• Oats
  • Brown rice
  • Cucumbers
  • Asparagus
  • Lettuce
  • Cabbage
  • Onions
  • Sweet potatoes
  • Sunflower seeds
  • Strawberries and other low sugar fruits


Selenium is required for proper functioning of the thyroid gland. A deficiency in selenium can lead to pain in the muscles and joints, unhealthy hair and white spots on the fingernails. However, excessive selenium intake can actually cause hair loss, so it’s important that you are not consuming any supplements that contain large amounts of selenium. Additionally you should consume the foods listed below in moderation. While it is highly unlikely that you will overdose on selenium, it’s also important that you include it in your diet. Good sources of selenium:

  • Nuts (particularly Brazil Nuts)
  • Seafood (Crab, Lobster, Shellfish)
  • Liver
  • Sunflower seeds

Don’t eat more than a small handful (3 -5) Brazil Nuts in a day, because they are so rich in selenium.


Iron is important in the production of haemoglobin – haemoglobin is an element that carries oxygen in the blood to all the tissues and major organs of the body and normal haemoglobin levels ensure adequate flow of blood to the scalp for hair growth stimulation. Eggs and oily fish likewise are good sources of iron. So get your portion of oily fish a week if you can and if you don’t mind eating a raw egg yolk with your EFAs or in your smoothies that is a great source of nutrients.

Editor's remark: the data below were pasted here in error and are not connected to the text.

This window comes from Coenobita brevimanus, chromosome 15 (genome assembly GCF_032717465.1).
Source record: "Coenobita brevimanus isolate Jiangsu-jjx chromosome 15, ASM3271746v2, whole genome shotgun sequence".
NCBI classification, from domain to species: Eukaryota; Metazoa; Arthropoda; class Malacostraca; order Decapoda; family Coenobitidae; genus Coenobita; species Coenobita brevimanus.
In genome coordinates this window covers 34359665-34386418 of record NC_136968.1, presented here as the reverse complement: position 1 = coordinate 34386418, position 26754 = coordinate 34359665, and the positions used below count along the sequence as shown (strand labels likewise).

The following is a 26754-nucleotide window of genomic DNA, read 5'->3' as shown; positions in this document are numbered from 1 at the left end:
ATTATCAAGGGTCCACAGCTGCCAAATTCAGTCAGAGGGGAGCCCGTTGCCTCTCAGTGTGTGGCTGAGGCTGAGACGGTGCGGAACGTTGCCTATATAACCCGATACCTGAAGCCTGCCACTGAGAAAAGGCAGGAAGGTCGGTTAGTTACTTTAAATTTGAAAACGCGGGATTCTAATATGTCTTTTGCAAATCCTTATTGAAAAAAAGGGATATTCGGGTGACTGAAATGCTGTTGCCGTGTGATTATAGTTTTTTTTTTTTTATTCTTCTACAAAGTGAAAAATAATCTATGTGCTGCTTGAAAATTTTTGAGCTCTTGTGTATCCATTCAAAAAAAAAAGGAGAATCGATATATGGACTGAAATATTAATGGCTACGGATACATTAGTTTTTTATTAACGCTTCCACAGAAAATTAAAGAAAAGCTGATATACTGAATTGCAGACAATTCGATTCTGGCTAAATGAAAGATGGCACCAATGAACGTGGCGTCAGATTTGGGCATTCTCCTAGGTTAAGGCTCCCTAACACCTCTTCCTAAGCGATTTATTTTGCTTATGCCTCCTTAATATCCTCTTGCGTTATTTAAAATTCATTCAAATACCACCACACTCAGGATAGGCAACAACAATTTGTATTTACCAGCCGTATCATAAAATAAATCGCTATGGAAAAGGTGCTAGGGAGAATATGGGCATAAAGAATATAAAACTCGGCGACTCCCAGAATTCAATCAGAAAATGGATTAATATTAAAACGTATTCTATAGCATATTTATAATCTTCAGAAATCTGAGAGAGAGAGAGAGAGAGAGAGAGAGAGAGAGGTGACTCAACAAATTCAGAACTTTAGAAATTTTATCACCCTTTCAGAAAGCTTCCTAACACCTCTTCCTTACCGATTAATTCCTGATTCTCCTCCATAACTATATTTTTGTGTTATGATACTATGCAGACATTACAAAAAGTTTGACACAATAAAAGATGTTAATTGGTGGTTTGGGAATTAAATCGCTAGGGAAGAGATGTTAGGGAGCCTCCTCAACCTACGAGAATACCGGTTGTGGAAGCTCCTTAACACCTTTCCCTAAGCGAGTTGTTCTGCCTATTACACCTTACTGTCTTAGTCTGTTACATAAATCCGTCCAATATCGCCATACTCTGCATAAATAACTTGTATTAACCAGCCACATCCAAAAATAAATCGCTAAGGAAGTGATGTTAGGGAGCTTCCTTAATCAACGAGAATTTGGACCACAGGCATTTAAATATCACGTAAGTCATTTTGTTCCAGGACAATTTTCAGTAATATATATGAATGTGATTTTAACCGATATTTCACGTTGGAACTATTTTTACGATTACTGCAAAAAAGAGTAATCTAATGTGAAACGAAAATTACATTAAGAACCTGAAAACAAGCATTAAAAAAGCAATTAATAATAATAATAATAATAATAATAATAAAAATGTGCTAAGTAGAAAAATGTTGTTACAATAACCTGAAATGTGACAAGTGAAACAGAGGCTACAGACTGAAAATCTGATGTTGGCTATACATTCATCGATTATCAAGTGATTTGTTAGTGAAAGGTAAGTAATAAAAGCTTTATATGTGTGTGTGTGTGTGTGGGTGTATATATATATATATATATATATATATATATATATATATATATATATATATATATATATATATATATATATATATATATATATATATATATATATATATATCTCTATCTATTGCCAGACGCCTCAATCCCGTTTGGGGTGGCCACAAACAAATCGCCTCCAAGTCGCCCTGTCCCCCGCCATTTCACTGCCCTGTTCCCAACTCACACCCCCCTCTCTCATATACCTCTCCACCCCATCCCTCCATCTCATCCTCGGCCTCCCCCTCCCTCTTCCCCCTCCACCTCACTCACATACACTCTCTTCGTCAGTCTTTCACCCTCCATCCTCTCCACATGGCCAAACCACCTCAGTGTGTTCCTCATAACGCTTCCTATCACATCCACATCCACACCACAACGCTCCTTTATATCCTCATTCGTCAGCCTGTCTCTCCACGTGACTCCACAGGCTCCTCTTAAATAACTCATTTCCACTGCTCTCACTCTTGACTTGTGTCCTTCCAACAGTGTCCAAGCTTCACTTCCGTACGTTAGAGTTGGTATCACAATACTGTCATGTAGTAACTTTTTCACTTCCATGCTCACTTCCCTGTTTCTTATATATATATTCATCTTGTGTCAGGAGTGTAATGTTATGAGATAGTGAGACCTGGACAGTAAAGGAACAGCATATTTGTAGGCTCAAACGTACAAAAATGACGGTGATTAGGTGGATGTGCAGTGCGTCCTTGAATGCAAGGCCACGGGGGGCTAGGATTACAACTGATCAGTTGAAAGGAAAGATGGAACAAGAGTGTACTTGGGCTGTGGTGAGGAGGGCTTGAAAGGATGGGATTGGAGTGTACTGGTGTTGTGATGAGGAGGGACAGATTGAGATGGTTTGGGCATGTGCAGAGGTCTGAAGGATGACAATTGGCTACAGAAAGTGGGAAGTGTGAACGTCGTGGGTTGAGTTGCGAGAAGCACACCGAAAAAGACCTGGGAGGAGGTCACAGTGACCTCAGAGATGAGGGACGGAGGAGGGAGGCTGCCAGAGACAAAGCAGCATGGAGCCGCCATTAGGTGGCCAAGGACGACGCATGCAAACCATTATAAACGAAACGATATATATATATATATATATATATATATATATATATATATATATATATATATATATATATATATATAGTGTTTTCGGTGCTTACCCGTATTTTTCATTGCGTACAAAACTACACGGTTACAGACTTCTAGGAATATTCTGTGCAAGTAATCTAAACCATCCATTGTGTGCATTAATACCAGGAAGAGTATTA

If you’re eating your green leafy vegetables as well, you are getting plenty of iron therefore don’t overdo the iron. There’s no need to use an iron supplement unless your doctor has directed you to do so due to an iron deficiency. It is possible that you may have an iron deficiency. This is one of the more common causes of hair loss in women. It’s worth getting a thorough health check from your doctor to find out. It could be that your dietary routine is such that you eat foods in combinations that cause nutrients to combine with iron, inhibiting its absorption. If you stick to the dietary guidelines mentioned in a moment, this shouldn’t be a problem.

Inositol and choline